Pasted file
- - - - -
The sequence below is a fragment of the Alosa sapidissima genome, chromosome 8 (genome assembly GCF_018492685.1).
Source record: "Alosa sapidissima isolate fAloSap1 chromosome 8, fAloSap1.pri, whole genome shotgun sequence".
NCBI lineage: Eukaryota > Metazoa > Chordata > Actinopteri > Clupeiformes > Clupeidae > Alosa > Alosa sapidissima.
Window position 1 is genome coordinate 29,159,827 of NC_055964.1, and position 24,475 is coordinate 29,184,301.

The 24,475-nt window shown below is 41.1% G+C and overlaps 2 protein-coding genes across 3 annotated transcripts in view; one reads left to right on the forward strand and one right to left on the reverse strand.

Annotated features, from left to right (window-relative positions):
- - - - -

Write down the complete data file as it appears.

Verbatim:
The sequence below is a fragment of the Alosa sapidissima genome, chromosome 8 (genome assembly GCF_018492685.1).
Source record: "Alosa sapidissima isolate fAloSap1 chromosome 8, fAloSap1.pri, whole genome shotgun sequence".
NCBI lineage: Eukaryota > Metazoa > Chordata > Actinopteri > Clupeiformes > Clupeidae > Alosa > Alosa sapidissima.
Window position 1 is genome coordinate 29,159,827 of NC_055964.1, and position 24,475 is coordinate 29,184,301.

The 24,475-nt window shown below is 41.1% G+C and overlaps 2 protein-coding genes across 3 annotated transcripts in view; one reads left to right on the forward strand and one right to left on the reverse strand.

Annotated features, from left to right (window-relative positions):